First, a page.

The scandal, which has diverted attention away from one of the most exciting, competitive NBA Playoffs in modern history and potentially ruined the Clippers’ run at the Finals, might finally recede from the public consciousness now that Sterling has been punished. Of course, as long as he owns the team, there will still be the question of how long he’ll remain a part of the league and who will take over when he’s gone. 

Continue

This Guy Played for Gaddafi’s Basketball Team at the Start of the Libyan Revolution
There are a few things to expect when you start playing basketball at an international level: a grueling training regime, competitive teammates, and maybe some kind of sponsorship deal involving toiletries or luminous drinks. Stuff you generally don’t prepare yourself for, however, is almost starving to death while the army shoots at civilians just outside your apartment, being forced to survive on cockroaches and toilet water and fleeing a country by way of a border occupied by rebel guards.  
That’s what happened to Alex Owumi, an American ball player who moved to Benghazi, Libya after being recruited by Al-Nasr, a team owned by the Gaddafi family. Alex arrived at the end of 2010 and enjoyed a few months as the team’s point guard, before the revolution broke out in February of 2011 and he found himself trapped in his apartment—a lavish place owned by Gaddafi’s son, Mutassim—without any food or electricity.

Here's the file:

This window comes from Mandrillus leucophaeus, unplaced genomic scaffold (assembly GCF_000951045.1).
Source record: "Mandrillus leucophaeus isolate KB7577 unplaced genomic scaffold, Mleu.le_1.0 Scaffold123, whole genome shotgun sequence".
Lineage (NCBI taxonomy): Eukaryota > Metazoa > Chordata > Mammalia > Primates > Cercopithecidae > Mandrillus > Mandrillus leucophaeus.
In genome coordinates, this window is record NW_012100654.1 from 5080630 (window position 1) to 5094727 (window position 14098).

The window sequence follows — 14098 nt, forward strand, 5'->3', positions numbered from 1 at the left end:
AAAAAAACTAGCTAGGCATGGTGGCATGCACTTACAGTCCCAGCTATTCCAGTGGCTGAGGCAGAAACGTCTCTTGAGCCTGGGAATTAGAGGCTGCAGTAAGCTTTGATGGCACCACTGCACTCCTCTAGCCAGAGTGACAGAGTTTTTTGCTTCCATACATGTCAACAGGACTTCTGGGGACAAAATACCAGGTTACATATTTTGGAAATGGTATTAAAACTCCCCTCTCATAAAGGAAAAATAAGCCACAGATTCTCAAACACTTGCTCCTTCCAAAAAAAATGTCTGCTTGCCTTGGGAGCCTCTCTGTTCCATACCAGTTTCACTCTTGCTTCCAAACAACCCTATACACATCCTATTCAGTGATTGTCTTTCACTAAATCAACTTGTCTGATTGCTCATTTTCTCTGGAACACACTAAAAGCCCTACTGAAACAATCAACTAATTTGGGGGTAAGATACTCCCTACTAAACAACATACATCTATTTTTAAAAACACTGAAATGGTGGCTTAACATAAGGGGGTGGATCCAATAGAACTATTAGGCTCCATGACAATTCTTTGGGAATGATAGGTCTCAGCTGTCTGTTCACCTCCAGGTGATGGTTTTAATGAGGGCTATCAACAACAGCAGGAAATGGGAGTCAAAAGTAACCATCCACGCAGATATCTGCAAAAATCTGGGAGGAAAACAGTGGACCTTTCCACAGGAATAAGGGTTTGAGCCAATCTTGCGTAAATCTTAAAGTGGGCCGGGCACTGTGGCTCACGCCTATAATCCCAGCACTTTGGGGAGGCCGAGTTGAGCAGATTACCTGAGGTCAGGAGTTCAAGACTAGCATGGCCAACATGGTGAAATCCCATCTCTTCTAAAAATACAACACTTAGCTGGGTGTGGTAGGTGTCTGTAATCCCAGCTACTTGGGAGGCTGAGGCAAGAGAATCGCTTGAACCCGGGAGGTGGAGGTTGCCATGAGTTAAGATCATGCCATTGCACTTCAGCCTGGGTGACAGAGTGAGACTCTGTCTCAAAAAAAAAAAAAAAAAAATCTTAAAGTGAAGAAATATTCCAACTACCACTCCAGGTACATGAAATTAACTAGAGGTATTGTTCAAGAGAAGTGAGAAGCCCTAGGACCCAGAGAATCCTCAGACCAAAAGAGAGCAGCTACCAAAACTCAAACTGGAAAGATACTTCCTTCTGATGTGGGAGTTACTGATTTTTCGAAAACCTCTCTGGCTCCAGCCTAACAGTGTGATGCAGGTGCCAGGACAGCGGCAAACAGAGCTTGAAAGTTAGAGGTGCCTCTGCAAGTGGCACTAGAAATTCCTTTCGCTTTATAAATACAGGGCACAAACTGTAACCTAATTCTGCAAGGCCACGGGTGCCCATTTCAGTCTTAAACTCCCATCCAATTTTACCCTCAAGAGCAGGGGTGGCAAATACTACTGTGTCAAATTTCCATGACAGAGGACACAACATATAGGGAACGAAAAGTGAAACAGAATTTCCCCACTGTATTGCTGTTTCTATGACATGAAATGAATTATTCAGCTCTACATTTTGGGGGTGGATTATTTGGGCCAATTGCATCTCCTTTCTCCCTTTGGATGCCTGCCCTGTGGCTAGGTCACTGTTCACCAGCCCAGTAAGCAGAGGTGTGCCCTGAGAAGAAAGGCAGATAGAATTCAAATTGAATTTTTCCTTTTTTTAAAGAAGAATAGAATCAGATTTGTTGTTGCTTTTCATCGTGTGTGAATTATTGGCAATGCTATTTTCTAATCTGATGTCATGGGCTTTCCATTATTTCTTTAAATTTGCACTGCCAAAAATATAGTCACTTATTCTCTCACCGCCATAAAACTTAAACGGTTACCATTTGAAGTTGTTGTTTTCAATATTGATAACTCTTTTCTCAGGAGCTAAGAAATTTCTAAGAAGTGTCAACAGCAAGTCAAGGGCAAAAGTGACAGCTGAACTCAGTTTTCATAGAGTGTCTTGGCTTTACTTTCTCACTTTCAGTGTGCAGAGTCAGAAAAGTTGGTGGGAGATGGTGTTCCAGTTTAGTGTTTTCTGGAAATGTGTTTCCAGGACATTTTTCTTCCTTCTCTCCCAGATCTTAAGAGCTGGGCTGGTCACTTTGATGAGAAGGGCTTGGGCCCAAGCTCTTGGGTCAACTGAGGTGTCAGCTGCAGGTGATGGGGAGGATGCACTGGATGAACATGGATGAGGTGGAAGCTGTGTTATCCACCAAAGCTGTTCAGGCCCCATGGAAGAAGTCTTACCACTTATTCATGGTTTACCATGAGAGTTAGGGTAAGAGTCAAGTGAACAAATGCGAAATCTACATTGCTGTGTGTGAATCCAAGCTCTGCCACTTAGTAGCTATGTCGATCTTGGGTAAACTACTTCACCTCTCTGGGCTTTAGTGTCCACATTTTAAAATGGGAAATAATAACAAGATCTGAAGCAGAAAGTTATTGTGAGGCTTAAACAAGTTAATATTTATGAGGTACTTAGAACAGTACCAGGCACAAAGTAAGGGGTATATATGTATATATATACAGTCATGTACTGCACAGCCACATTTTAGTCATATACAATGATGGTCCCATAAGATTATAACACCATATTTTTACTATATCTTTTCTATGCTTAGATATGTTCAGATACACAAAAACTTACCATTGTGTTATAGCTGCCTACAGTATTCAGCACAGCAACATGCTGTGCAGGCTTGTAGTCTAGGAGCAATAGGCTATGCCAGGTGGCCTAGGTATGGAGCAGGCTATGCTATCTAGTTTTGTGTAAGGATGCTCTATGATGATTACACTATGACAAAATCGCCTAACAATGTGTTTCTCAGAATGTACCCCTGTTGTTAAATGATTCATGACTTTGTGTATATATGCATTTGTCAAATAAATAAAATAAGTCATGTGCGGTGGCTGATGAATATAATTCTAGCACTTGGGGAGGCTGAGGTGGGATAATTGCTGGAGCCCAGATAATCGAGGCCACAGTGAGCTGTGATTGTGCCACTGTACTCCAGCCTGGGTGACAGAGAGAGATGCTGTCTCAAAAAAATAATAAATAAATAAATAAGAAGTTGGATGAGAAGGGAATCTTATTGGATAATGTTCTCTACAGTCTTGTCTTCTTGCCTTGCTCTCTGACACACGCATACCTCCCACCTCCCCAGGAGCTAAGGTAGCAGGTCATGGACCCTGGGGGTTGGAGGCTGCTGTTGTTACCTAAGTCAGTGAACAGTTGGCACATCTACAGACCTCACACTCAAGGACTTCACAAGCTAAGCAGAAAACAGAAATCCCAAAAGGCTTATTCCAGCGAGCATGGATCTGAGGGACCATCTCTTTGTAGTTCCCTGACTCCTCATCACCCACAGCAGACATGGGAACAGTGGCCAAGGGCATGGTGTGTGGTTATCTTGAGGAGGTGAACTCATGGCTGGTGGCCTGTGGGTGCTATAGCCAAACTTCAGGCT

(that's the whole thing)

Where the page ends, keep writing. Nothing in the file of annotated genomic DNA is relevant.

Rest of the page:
With little contact to the outside world, he survived by eating worms and drinking toilet water – his teeth turning rotten and the pigment on his face discolouring—until he got a call from his former coach, who smuggled him over the border to Egypt. After arriving in Alexandria, he recovered and started playing for the city’s El Olympi, helping them win 13 games in a row and eventually take the championship.  
I gave him a call to talk about his experience, the Gaddafi family and how the revolution changed his outlook on life.

VICE: So, that’s quite an experience you went through. Can you tell me how you ended up in Libya?
Alex Owumi: It was a pretty bad time for me as a player, then my manager phoned me up and told me there was this team in Libya that wanted me to play for them. At that point it was either doing this for me or going back home. And I was welcomed there with open arms.
Did you know at that point that it was Gaddafi’s team you were going to play for?I didn’t find out it was Gaddafi’s team until I first got into my apartment. It was all beautiful and state of the art, but I noticed there were also quite a lot of pictures of Gaddafi and his grandkids. That’s when I finally asked my team captain whose apartment this was, and he told me it belonged to the Gaddafi family.
Continue

This Guy Played for Gaddafi’s Basketball Team at the Start of the Libyan Revolution

There are a few things to expect when you start playing basketball at an international level: a grueling training regime, competitive teammates, and maybe some kind of sponsorship deal involving toiletries or luminous drinks. Stuff you generally don’t prepare yourself for, however, is almost starving to death while the army shoots at civilians just outside your apartment, being forced to survive on cockroaches and toilet water and fleeing a country by way of a border occupied by rebel guards.